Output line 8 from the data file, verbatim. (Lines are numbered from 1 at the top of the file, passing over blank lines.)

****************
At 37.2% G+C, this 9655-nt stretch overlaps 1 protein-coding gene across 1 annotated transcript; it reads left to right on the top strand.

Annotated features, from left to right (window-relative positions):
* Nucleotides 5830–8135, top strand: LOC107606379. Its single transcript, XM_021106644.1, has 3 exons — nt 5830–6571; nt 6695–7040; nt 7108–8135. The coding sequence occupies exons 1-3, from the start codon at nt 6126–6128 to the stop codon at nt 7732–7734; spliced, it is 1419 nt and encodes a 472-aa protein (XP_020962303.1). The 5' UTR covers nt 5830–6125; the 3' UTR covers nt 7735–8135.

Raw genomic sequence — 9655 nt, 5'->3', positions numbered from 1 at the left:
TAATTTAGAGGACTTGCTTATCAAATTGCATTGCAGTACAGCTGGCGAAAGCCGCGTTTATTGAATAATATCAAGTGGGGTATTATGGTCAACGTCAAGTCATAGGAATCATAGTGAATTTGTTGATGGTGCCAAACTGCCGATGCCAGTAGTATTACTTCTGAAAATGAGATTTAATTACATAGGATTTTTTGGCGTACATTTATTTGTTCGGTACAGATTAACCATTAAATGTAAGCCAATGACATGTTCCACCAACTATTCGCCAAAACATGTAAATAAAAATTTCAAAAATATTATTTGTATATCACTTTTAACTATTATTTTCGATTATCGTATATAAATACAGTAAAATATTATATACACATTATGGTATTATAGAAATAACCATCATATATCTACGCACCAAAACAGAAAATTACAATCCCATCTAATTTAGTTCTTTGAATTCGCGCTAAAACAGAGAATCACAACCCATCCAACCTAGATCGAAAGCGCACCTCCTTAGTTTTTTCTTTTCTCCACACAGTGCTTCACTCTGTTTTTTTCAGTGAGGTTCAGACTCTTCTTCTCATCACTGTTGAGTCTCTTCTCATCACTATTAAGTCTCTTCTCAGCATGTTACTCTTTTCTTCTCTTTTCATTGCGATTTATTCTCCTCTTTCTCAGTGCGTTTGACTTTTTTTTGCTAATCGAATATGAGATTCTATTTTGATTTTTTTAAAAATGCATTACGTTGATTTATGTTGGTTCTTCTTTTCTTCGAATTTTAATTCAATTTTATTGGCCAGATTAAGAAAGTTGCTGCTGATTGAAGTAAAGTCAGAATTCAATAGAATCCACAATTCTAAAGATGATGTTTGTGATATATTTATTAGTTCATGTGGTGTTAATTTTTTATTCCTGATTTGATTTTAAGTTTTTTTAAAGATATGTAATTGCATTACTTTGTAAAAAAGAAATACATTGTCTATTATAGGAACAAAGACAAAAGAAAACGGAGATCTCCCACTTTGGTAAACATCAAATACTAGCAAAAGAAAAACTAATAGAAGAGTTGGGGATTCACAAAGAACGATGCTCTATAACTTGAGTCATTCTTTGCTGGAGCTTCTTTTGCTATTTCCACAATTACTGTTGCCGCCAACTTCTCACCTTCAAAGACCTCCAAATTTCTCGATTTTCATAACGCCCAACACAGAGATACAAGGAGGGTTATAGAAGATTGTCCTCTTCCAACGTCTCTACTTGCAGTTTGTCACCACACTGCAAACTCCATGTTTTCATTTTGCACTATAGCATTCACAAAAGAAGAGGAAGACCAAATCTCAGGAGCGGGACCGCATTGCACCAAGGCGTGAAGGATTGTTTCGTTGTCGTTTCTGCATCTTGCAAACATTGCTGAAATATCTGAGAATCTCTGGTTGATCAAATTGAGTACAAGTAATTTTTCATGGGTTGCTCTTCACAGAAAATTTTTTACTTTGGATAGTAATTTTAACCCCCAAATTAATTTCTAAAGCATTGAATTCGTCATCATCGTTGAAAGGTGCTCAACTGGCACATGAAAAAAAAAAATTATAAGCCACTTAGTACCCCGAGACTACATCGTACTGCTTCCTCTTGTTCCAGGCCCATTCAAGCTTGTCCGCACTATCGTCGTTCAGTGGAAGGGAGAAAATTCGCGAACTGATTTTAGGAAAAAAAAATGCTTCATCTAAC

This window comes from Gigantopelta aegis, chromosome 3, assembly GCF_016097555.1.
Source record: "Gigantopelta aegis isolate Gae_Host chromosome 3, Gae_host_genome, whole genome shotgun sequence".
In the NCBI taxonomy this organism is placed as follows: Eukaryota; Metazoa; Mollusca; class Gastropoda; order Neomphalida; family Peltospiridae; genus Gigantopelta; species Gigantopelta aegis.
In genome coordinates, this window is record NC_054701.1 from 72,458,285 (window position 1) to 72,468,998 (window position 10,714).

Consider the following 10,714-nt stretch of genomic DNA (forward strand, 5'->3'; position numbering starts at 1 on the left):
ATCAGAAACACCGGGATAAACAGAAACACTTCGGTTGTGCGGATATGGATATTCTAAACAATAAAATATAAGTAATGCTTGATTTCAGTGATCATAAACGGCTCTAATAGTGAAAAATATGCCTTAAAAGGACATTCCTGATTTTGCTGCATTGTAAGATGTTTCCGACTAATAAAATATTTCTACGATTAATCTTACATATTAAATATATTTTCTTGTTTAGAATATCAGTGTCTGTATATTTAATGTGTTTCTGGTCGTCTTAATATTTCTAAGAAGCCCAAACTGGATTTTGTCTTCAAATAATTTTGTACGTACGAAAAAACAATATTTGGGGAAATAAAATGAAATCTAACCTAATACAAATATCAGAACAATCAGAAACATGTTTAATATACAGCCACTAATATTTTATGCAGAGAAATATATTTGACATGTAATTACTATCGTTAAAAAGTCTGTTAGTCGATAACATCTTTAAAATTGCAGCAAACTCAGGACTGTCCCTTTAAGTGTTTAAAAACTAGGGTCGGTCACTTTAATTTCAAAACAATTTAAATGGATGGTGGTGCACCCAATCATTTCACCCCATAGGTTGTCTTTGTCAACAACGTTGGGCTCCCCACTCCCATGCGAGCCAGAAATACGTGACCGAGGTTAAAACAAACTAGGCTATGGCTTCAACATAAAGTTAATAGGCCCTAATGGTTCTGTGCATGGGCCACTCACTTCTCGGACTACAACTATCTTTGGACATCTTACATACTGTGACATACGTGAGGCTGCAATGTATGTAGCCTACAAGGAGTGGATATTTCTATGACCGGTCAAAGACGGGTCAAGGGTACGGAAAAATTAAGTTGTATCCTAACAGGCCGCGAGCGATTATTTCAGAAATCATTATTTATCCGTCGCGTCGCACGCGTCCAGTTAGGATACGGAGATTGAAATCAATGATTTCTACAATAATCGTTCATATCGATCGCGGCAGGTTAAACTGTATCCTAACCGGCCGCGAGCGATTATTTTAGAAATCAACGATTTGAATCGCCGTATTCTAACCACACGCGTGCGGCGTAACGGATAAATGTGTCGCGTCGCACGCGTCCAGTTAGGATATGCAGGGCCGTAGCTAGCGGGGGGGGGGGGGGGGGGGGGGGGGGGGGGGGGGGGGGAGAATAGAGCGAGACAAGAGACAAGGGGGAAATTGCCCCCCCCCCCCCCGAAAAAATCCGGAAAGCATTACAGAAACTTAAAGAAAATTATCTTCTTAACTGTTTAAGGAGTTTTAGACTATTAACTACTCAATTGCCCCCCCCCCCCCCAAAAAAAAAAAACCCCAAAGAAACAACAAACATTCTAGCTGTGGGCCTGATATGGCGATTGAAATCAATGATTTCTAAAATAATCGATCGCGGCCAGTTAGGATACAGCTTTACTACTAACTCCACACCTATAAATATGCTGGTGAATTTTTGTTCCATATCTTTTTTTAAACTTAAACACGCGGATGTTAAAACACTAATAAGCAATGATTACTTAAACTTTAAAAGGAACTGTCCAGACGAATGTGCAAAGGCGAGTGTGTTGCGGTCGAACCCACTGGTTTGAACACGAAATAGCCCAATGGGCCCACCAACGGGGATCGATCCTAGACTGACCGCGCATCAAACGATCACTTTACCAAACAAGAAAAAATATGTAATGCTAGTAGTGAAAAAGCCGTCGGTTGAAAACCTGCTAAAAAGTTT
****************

In the NCBI taxonomy this organism is placed as follows: Eukaryota; Metazoa; Mollusca; class Gastropoda; order Neomphalida; family Peltospiridae; genus Gigantopelta; species Gigantopelta aegis.